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Influenza virus continues to cause significant hospitalization rates in infants and young children. A 2-dose regime of trivalent inactivated vaccine is required to generate protective levels of hemagglutination inhibiting (HAI) antibodies. A vaccine preparation with enhanced immunogenicity is therefore desirable.
Mice were inoculated intramuscularly (IM) with live and inactivated preparations of A/Wisconsin/67/2005 (H3N2). Serum cytokine levels, hemagglutinin (HA)-specific antibody responses and nucleoprotein (NP)-specific CD8+ T cell responses were compared between vaccinated groups, as well as to responses measured after intranasal infection. The protective efficacy of each vaccine type was compared by measuring virus titers in the lungs and weight loss of mice challenged intranasally with a heterosubtypic virus, A/PR/8/34 (H1N1).
Intramuscular administration of live virus resulted in greater amounts of IFN-α, IL-12 and IFN-γ, HA-specific antibodies, and virus-specific CD8+ T cells, than IM immunization with inactivated virus. These increases corresponded with the live virus vaccinated group having significantly less weight loss and less virus in the lungs on day 7 following challenge with a sublethal dose of a heterosubtypic virus.
Inflammatory cytokines, antibody titers to HA and CD8+ T cell responses were greater to live than inactivated virus delivered IM. These increased responses correlated with greater protection against heterosubtypic virus challenge, suggesting that intramuscular immunization with live influenza virus may be a practical means to increase vaccine immunogenicity and to broaden protection in pediatric populations.
Influenza-infected infants and children younger than 2 years old are at increased risk for severe respiratory disease, requiring hospitalization . The mortality due to infection is high for newborn infants and children that are immuno-compromised, as well as children with underlying heart or lung disease . Treatment options are limited since many influenza strains are resistant to licensed antivirals . In order to prevent this burden of disease, vaccination against influenza is recommended for all children older than 6 months .
Both inactivated and live influenza virus vaccines are available. The live vaccine preparation is licensed for use in 2 - 49 year olds, but because it is administered intranasally (IN), is not recommended for individuals who have a history of wheezing or diagnosis of reactive airway disease. Individuals that cannot receive the live attenuated vaccine due to age, immune status or respiratory disease can be vaccinated intramuscularly (IM) with the inactivated influenza preparation. Two doses are recommended when children are vaccinated for the first time to achieve desirable seroconversion [4,5]. While this regimen offers immunity against influenza, it is often difficult to achieve both doses , and therefore influenza vaccine preparations that are more immunogenic and offer greater protection against different strains, are desirable.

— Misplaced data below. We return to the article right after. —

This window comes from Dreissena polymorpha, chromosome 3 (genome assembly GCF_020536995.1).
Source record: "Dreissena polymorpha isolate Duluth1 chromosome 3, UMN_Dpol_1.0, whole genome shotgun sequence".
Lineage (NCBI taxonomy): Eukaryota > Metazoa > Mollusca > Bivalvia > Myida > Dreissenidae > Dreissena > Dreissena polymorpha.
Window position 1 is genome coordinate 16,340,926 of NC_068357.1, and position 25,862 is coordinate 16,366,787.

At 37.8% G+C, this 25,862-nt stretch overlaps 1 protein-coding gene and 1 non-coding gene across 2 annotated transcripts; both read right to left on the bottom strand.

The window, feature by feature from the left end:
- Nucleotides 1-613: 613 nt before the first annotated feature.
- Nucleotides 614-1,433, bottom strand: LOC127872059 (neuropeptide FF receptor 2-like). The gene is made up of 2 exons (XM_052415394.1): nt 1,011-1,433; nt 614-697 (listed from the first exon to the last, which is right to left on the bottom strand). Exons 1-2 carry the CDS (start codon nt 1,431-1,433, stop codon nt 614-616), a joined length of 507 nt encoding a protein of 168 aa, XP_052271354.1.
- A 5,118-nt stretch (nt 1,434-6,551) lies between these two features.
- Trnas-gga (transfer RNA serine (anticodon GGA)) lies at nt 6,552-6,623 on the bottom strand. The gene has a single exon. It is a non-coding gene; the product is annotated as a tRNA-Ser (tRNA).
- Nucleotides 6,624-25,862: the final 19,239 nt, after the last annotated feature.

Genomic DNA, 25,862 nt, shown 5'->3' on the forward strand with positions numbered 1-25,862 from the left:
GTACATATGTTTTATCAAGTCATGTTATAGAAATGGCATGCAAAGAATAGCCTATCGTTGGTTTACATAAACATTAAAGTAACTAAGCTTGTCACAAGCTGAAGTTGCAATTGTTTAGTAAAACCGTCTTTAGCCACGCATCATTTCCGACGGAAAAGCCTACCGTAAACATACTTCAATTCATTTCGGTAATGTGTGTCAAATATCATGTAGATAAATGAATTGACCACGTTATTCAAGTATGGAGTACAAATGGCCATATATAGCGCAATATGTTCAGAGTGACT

Immunogenicity of protein antigens is determined by a plethora of events that follow the activation of pathogen sensors. For influenza, these sensors include TLR7 that binds to single-stranded RNA in the endosome or NOD-like receptors (NLR) and retinoic acid inducible gene I (RIG-I) receptors that bind to early replication intermediates (double-stranded RNA or 5' phosphate) in the cytoplasm (reviewed in ). These sensors work in co-operation with one another : for example, proIL-1β expression is induced through the TLR7 pathway but must be activated by cleavage with caspase-1, a component of the inflammasome. This results in innate responses with characteristic signatures, depending on the quantity and quality of these early signals. These early inflammatory mediators influence the type and magnitude of the resultant antigen-specific adaptive response. For example, IL-1β is induced following influenza infection, enhancing priming of CD4+ T cells and induction of IgM .
Qualitatively distinct adaptive immune responses have been noted following live and inactivated influenza vaccination [10,11]. These differences include induction of virus-specific CD8+ T cells by live virus vaccines. We hypothesized that discrete early cytokine responses are elicited following live and inactivated influenza virus IM vaccination, supporting distinct adaptive immune responses. To test this idea, we compared cytokine, antibody and CD8+ T cell responses in mice immunized IM with live and inactivated vaccine preparations. In addition, we compared the breadth of protection afforded by each vaccine type by challenging immunized mice IN with a heterosubtypic virus.